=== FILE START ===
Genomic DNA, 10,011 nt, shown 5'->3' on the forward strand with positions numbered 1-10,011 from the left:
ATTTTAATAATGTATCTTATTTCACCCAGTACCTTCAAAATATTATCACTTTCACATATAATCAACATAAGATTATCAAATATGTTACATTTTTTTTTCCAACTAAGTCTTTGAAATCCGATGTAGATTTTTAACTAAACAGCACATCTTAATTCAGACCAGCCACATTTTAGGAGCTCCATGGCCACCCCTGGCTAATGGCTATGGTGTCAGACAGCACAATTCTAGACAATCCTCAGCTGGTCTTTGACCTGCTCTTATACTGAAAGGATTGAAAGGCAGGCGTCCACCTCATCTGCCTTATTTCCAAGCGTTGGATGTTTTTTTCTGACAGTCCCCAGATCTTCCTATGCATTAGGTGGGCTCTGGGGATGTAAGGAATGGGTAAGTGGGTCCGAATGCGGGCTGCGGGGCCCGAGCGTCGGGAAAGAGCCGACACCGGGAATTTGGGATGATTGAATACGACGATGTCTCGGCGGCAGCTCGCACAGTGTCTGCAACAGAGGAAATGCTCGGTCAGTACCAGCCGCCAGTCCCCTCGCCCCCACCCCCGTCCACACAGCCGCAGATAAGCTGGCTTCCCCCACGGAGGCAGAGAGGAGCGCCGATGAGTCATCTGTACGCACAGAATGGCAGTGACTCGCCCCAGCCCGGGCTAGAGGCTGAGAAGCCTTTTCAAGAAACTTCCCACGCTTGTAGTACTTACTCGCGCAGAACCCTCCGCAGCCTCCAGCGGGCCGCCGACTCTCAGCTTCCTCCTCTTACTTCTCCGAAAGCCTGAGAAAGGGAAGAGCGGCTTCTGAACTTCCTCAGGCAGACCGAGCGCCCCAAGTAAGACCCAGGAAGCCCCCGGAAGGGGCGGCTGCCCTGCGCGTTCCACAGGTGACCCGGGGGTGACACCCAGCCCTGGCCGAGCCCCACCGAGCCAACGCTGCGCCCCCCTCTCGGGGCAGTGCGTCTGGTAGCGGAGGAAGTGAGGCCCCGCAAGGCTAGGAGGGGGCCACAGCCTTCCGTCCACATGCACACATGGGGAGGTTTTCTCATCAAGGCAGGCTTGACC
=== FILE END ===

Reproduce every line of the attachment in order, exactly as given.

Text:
Genomic DNA, 10,011 nt, shown 5'->3' on the forward strand with positions numbered 1-10,011 from the left:
ATTTTAATAATGTATCTTATTTCACCCAGTACCTTCAAAATATTATCACTTTCACATATAATCAACATAAGATTATCAAATATGTTACATTTTTTTTTCCAACTAAGTCTTTGAAATCCGATGTAGATTTTTAACTAAACAGCACATCTTAATTCAGACCAGCCACATTTTAGGAGCTCCATGGCCACCCCTGGCTAATGGCTATGGTGTCAGACAGCACAATTCTAGACAATCCTCAGCTGGTCTTTGACCTGCTCTTATACTGAAAGGATTGAAAGGCAGGCGTCCACCTCATCTGCCTTATTTCCAAGCGTTGGATGTTTTTTTCTGACAGTCCCCAGATCTTCCTATGCATTAGGTGGGCTCTGGGGATGTAAGGAATGGGTAAGTGGGTCCGAATGCGGGCTGCGGGGCCCGAGCGTCGGGAAAGAGCCGACACCGGGAATTTGGGATGATTGAATACGACGATGTCTCGGCGGCAGCTCGCACAGTGTCTGCAACAGAGGAAATGCTCGGTCAGTACCAGCCGCCAGTCCCCTCGCCCCCACCCCCGTCCACACAGCCGCAGATAAGCTGGCTTCCCCCACGGAGGCAGAGAGGAGCGCCGATGAGTCATCTGTACGCACAGAATGGCAGTGACTCGCCCCAGCCCGGGCTAGAGGCTGAGAAGCCTTTTCAAGAAACTTCCCACGCTTGTAGTACTTACTCGCGCAGAACCCTCCGCAGCCTCCAGCGGGCCGCCGACTCTCAGCTTCCTCCTCTTACTTCTCCGAAAGCCTGAGAAAGGGAAGAGCGGCTTCTGAACTTCCTCAGGCAGACCGAGCGCCCCAAGTAAGACCCAGGAAGCCCCCGGAAGGGGCGGCTGCCCTGCGCGTTCCACAGGTGACCCGGGGGTGACACCCAGCCCTGGCCGAGCCCCACCGAGCCAACGCTGCGCCCCCCTCTCGGGGCAGTGCGTCTGGTAGCGGAGGAAGTGAGGCCCCGCAAGGCTAGGAGGGGGCCACAGCCTTCCGTCCACATGCACACATGGGGAGGTTTTCTCATCAAGGCAGGCTTGACC